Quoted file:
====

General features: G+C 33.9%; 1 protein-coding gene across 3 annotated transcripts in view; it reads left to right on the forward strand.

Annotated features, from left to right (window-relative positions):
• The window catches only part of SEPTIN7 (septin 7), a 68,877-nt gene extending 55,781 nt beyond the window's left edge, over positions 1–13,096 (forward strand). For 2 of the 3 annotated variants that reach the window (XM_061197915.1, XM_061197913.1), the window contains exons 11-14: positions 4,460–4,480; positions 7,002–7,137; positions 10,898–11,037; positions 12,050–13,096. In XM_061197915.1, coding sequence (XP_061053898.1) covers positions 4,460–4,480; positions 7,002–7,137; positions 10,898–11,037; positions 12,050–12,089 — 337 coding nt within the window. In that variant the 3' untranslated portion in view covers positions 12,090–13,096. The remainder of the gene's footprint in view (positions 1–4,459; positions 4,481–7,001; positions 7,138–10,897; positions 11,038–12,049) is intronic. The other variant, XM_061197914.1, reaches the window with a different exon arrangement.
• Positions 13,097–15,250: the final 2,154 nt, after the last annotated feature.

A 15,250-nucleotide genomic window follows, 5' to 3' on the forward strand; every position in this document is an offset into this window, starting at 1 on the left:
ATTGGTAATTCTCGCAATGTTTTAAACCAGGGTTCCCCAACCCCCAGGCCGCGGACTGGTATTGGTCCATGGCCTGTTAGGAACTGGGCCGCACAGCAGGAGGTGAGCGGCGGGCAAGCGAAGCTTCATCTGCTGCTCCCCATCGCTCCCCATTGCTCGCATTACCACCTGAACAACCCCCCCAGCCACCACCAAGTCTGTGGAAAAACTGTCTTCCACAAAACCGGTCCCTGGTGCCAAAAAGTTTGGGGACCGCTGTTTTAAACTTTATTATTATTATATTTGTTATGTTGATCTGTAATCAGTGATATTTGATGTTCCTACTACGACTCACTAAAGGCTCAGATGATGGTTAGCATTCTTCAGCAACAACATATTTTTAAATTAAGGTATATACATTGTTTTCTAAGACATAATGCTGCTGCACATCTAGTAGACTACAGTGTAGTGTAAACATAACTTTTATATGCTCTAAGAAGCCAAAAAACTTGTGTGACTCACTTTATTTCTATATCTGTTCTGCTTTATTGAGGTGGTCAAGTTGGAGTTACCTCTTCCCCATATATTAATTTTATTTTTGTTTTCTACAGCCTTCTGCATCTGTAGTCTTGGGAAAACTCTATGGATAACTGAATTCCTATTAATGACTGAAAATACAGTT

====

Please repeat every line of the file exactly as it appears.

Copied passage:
General features: G+C 33.9%; 1 protein-coding gene across 3 annotated transcripts in view; it reads left to right on the forward strand.

Annotated features, from left to right (window-relative positions):
• The window catches only part of SEPTIN7 (septin 7), a 68,877-nt gene extending 55,781 nt beyond the window's left edge, over positions 1–13,096 (forward strand). For 2 of the 3 annotated variants that reach the window (XM_061197915.1, XM_061197913.1), the window contains exons 11-14: positions 4,460–4,480; positions 7,002–7,137; positions 10,898–11,037; positions 12,050–13,096. In XM_061197915.1, coding sequence (XP_061053898.1) covers positions 4,460–4,480; positions 7,002–7,137; positions 10,898–11,037; positions 12,050–12,089 — 337 coding nt within the window. In that variant the 3' untranslated portion in view covers positions 12,090–13,096. The remainder of the gene's footprint in view (positions 1–4,459; positions 4,481–7,001; positions 7,138–10,897; positions 11,038–12,049) is intronic. The other variant, XM_061197914.1, reaches the window with a different exon arrangement.
• Positions 13,097–15,250: the final 2,154 nt, after the last annotated feature.

A 15,250-nucleotide genomic window follows, 5' to 3' on the forward strand; every position in this document is an offset into this window, starting at 1 on the left:
ATTGGTAATTCTCGCAATGTTTTAAACCAGGGTTCCCCAACCCCCAGGCCGCGGACTGGTATTGGTCCATGGCCTGTTAGGAACTGGGCCGCACAGCAGGAGGTGAGCGGCGGGCAAGCGAAGCTTCATCTGCTGCTCCCCATCGCTCCCCATTGCTCGCATTACCACCTGAACAACCCCCCCAGCCACCACCAAGTCTGTGGAAAAACTGTCTTCCACAAAACCGGTCCCTGGTGCCAAAAAGTTTGGGGACCGCTGTTTTAAACTTTATTATTATTATATTTGTTATGTTGATCTGTAATCAGTGATATTTGATGTTCCTACTACGACTCACTAAAGGCTCAGATGATGGTTAGCATTCTTCAGCAACAACATATTTTTAAATTAAGGTATATACATTGTTTTCTAAGACATAATGCTGCTGCACATCTAGTAGACTACAGTGTAGTGTAAACATAACTTTTATATGCTCTAAGAAGCCAAAAAACTTGTGTGACTCACTTTATTTCTATATCTGTTCTGCTTTATTGAGGTGGTCAAGTTGGAGTTACCTCTTCCCCATATATTAATTTTATTTTTGTTTTCTACAGCCTTCTGCATCTGTAGTCTTGGGAAAACTCTATGGATAACTGAATTCCTATTAATGACTGAAAATACAGTT